Massachusetts Libraries-There's Something For Everyone
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How can I get a library card?

The public library in the town where you live, work or study can provide you with a library card. Usually there is no charge for a library card. (Non-residents of Massachusetts and lost-card replacements may be exceptions.) Each library has its own procedures for giving out cards. Most libraries require you to provide some form of identification or proof of residency to obtain a card.

Does my library have free Internet or WiFi access?

Almost all of the 370 public libraries in Massachusetts have public computers with Internet access. Over 250 public libraries and 50 branches offer WiFi Internet access. Use the search tools on this Web site to find a library near you with WiFi Internet. It is a good idea to check the library’s Web site for its Internet use policies and procedures.

How do I find a book, CD or DVD online?

Use the Virtual Catalog to search for books, audio books, CDs, DVDs, E-Books and downloadable music in hundreds of Massachusetts libraries, including 90% of public libraries, the University of Massachusetts system, state and community colleges. If you have a library card, you may be able to request that the item be delivered to your local public library for pickup. Some libraries may also require a PIN. If you cannot find the item, ask your local library to locate a copy for you. Libraries regularly borrow from all over the country, and the world.

How do I find a magazine or newspaper articleonline?

It’s easy! From anywhere you have Internet access, search our Virtual Resources using your library card number.

In Massachusetts Newsstand you will find full-text articles from the most recent AND back issues of 12 Massachusetts newspapers including The Boston Globe, the Boston Herald, and the Worcester Telegram & Gazette.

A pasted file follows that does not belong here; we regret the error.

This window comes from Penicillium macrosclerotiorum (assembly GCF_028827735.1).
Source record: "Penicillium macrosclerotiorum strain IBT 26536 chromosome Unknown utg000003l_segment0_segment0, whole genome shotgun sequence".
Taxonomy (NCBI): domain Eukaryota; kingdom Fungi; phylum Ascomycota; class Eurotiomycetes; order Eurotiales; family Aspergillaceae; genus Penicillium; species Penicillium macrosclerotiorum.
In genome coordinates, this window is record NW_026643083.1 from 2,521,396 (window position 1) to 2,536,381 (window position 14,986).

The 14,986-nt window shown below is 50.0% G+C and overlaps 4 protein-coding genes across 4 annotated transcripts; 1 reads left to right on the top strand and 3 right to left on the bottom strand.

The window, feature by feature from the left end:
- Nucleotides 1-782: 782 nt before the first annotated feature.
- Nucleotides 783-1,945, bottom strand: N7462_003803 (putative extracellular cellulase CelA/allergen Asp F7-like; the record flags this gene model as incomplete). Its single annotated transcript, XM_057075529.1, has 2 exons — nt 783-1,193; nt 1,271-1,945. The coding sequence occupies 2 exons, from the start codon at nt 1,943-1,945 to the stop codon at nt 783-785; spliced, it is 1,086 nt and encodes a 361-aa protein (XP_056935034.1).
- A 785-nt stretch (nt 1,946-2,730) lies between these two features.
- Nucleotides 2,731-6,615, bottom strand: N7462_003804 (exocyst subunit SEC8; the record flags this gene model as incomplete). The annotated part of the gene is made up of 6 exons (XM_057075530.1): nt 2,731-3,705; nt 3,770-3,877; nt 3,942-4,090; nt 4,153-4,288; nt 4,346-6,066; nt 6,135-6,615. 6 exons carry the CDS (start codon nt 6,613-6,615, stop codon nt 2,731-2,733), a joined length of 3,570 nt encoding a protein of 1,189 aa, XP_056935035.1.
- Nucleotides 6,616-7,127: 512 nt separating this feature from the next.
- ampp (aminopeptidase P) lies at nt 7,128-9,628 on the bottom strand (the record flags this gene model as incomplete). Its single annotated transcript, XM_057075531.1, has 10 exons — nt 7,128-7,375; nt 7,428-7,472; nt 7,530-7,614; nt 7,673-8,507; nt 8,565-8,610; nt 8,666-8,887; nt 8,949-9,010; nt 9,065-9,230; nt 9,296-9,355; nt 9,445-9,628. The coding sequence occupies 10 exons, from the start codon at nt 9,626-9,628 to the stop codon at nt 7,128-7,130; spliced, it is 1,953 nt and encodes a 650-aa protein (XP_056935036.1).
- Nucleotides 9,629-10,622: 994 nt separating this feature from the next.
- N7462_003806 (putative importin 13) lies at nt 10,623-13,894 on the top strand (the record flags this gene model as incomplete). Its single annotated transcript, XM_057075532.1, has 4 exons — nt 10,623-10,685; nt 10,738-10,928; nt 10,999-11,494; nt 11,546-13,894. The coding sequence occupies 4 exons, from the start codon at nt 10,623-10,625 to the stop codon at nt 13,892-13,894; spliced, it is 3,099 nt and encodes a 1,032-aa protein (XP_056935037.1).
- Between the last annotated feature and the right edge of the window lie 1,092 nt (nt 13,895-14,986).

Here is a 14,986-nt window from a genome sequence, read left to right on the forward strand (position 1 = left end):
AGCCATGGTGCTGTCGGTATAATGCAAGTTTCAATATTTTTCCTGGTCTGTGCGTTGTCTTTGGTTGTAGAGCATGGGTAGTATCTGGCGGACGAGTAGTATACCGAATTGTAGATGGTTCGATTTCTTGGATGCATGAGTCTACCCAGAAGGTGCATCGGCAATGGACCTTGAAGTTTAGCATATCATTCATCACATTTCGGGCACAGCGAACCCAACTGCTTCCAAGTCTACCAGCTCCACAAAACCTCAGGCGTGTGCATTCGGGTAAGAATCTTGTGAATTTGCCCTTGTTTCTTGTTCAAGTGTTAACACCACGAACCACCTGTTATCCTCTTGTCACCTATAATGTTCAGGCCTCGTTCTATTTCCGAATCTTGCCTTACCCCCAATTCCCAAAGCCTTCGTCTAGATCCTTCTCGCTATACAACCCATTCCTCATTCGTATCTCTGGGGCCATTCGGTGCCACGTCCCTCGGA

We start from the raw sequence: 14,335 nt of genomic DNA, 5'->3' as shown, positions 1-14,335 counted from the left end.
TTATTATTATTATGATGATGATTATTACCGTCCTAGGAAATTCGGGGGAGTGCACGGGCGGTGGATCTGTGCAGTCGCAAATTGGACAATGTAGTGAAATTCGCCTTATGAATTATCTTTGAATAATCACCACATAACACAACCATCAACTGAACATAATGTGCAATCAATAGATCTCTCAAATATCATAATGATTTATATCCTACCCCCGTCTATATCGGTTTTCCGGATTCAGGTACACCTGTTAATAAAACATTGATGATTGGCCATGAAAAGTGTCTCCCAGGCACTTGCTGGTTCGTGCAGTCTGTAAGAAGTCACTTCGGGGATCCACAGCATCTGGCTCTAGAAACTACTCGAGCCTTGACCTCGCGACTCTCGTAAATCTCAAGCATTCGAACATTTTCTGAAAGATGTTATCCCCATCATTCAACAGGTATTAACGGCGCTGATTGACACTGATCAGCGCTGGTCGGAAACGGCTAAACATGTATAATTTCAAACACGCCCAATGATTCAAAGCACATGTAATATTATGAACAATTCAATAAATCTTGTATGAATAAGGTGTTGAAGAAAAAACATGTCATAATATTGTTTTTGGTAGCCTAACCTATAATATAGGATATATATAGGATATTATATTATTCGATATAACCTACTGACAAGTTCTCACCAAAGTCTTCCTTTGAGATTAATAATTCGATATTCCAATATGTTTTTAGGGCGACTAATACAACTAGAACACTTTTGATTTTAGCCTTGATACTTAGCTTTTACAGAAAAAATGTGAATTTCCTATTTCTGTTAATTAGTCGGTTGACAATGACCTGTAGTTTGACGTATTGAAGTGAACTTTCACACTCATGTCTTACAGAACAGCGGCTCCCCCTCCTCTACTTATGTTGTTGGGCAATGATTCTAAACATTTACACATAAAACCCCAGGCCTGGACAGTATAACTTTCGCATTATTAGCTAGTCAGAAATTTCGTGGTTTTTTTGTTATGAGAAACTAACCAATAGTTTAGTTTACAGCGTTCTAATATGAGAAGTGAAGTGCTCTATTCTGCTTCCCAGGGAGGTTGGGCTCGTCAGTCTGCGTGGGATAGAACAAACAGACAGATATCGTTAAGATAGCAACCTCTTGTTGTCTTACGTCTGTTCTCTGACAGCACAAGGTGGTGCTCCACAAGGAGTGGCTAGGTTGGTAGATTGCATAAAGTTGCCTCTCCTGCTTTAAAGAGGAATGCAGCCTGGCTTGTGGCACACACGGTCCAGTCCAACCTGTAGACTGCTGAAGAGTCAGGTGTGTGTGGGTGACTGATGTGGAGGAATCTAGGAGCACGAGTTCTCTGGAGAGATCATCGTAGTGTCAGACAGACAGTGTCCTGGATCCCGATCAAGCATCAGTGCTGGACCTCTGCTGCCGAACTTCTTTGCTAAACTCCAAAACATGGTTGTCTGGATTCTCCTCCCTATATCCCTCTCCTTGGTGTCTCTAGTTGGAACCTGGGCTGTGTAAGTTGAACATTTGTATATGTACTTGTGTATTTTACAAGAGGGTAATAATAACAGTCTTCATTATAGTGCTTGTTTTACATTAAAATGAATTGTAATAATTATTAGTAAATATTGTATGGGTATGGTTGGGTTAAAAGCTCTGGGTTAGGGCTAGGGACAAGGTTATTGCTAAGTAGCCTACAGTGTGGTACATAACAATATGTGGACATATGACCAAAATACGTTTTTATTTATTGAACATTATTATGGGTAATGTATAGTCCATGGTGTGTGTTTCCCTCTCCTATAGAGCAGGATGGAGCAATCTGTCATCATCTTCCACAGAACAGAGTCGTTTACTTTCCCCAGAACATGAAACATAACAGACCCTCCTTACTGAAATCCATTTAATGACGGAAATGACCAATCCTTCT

In PowerSearch you will find full-text articles from your favorite magazines, scholarly journals, newsletters and reference books, including Time, Newsweek, Consumer Reports, Science News, Forbes, the Harvard Health Letter, Sports Illustrated for Kids, Ranger Rick, The Chronicle of Higher Education, The New York Times and Fodor's Travel Guide, and National Public Radio transcripts to name a few.

If you can’t find the full text online and you have the article title, author and date, ask your local librarian to place an interlibrary loan request for the item.

Can I borrow from other libraries in Massachusetts?

Yes, in most cases, residents of Massachusetts can borrow from any public library in the state. If your library is a member of a larger library network (e.g., Minuteman, C/WMars, etc.), you can use your library card to borrow materials at any other library in that network. Otherwise, you may be required to register at the new library when you go to check out your material. Your local library can also borrow materials from other libraries for you.

Can I return items at any library?

If you borrow items from one library you may be able to return them to another. Please check with the library at which you intend to return the material. There is a statewide delivery system that moves materials between libraries, but it is the local library’s policy which determines whether they will accept the material from you. If the book is due within the next day or so, you may want to return it directly to the library that lent it to you. Overdue charges may be assessed while the material is in transit.

How can I renew a title I’ve borrowed online?

If you have taken out material from a particular library or network, you can often renew online through that network's online catalog. You will need your library card number, and a PIN. Your library can tell you how to obtain a PIN. Some libraries may not yet have this capability. In which case, you can usually call your library and renew over the phone.

How can I find a program which will help an adult or someone who does not speak English well learn to read and write better?

Check out Massachusetts Libraries Providing Literacy/ESOL Programs for a list of library literacy programs or contact the Massachusetts Adult Literacy Hotline at 1-800-447-8844.

What accessibility options are available to me?

The Talking Books Program can provide you with information for the Perkins School and Worcester Talking Books Library. Libraries throughout Massachusetts have a wide variety of resources which make the library and its collections and services available to people with disabilities. The Massachusetts Library Accessibility Search allows you to search for a specific accessibility solution (e.g., a Kurzweil 1000 Reader).